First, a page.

A view on global urbanization spatial networks, urban scaling and remote sensing

It is widely recognized that global urbanization is one the most urgent issue of our time. Any problem related to global issues, such as climate change, social and environmental sustainability and the future of our society, is somehow related to cities and urbanization. However, despite its great importance, general knowledge on cities still lacks a scientific and shared understanding. Traditional approach for understanding cities, mostly derived from urban planning practices and classical geography, have been proved to be unsuited to catch the great complexity of cities. In order to fill this gap, and thanks to the increasing amount of digital data, a new science of cities is arising. Embedded in physic and chemistry approaches, the new science of cities aims to provide quantitative and reproducible knowledge on urban form and dynamics. From urban scaling to complex networks, scientific approach to cities was able to provide evidence of the very top-down nature of urbanization and of the existence of some physical laws that govern urbanization beyond local conditions. The thesis, acknowledging the weak points of traditional approaches to cities, aims to provide a series of quantitative studies on urbanization patterns and urban dynamics. Six case studies explore several open questions providing new insights on the physical nature of urbanization process.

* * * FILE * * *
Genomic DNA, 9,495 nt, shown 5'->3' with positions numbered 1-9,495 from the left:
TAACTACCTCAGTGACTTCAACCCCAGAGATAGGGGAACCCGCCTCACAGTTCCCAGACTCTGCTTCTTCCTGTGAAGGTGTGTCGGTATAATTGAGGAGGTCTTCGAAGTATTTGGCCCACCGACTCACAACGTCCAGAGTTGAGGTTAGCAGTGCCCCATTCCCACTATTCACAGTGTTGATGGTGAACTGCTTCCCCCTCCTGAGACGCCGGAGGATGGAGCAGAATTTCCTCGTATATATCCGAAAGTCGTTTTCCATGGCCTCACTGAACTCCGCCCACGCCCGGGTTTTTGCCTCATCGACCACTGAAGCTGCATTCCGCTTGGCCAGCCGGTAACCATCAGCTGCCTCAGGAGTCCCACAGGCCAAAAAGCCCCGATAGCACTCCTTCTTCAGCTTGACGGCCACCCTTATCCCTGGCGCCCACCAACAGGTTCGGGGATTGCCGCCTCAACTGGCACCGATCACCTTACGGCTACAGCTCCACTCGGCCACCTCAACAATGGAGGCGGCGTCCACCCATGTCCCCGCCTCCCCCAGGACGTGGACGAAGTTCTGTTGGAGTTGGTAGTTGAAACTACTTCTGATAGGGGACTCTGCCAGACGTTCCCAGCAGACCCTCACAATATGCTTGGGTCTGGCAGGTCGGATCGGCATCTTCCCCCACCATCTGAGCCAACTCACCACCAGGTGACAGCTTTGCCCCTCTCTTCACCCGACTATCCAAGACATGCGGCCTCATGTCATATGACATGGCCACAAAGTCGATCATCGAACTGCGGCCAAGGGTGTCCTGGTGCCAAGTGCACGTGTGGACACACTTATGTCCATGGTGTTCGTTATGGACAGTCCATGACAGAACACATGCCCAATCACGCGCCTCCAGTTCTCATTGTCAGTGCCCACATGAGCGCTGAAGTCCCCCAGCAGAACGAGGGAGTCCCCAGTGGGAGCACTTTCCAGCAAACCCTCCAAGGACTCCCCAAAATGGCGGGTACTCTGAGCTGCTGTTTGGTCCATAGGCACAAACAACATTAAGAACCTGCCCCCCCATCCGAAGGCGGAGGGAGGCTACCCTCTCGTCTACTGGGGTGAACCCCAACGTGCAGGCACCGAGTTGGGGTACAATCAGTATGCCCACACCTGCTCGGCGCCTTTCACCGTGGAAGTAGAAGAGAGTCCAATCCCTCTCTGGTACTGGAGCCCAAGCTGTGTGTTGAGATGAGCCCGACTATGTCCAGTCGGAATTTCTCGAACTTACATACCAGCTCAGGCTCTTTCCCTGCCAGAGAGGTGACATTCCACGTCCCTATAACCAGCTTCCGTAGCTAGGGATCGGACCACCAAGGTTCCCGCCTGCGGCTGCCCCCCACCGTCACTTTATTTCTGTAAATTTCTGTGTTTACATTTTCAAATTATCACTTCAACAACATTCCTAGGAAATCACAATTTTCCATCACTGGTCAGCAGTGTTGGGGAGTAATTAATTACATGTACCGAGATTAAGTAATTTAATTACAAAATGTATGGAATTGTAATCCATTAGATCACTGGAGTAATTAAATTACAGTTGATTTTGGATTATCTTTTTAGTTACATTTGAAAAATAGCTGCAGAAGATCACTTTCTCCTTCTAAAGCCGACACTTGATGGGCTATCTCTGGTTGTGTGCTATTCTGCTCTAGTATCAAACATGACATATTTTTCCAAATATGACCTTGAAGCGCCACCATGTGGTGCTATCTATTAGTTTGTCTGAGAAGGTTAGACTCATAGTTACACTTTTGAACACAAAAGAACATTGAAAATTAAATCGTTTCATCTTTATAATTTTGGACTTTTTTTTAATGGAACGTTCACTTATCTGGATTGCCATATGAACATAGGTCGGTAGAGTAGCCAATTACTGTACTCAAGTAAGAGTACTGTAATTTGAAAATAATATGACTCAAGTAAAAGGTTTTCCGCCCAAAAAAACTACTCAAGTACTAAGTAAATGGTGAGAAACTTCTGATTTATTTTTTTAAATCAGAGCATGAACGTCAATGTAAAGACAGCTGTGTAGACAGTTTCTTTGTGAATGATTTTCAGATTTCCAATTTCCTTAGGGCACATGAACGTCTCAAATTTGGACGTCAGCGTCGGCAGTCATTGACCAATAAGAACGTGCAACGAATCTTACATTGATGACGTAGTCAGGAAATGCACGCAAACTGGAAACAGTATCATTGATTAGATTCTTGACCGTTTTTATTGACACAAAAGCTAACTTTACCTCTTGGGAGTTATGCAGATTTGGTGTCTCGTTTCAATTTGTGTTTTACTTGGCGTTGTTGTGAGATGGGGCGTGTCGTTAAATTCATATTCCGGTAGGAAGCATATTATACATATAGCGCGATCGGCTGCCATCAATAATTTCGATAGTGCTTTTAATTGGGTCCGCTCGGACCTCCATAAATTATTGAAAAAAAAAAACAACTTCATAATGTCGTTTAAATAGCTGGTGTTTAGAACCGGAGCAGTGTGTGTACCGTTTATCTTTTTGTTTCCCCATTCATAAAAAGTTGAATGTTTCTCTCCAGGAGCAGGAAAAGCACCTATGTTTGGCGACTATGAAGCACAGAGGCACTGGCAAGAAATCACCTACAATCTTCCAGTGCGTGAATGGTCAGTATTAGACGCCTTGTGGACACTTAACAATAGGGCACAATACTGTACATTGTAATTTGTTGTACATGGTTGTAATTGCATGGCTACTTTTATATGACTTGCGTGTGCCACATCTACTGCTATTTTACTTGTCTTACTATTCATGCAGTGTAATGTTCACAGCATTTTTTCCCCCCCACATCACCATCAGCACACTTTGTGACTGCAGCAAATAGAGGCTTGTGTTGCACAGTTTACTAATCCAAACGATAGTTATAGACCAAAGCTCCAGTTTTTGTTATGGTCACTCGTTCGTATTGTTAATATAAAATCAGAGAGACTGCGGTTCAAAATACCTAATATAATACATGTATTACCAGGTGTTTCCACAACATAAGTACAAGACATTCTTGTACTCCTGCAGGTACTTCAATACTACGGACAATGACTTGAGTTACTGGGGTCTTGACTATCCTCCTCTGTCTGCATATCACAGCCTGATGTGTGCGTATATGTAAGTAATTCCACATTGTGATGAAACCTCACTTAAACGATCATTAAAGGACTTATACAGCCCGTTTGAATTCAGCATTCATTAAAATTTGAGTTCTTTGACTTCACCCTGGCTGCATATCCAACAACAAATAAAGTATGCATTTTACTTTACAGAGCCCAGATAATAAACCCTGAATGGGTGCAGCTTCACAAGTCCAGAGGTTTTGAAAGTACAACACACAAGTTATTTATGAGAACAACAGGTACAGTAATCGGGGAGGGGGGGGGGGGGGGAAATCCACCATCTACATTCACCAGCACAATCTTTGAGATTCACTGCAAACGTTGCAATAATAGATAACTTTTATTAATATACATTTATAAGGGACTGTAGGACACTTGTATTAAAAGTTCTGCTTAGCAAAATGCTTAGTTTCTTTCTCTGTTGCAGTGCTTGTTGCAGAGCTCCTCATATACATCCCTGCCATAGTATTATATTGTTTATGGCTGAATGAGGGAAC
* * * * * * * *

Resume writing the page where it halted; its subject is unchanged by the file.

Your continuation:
Golay, François
Rinaldo, Andrea
Lausanne, EPFL
Other identifiers:
urn: urn:nbn:ch:bel-epfl-thesis7067-2

Note: The status of this file is: EPFL only

 Record created 2016-11-15, last modified 2018-05-01

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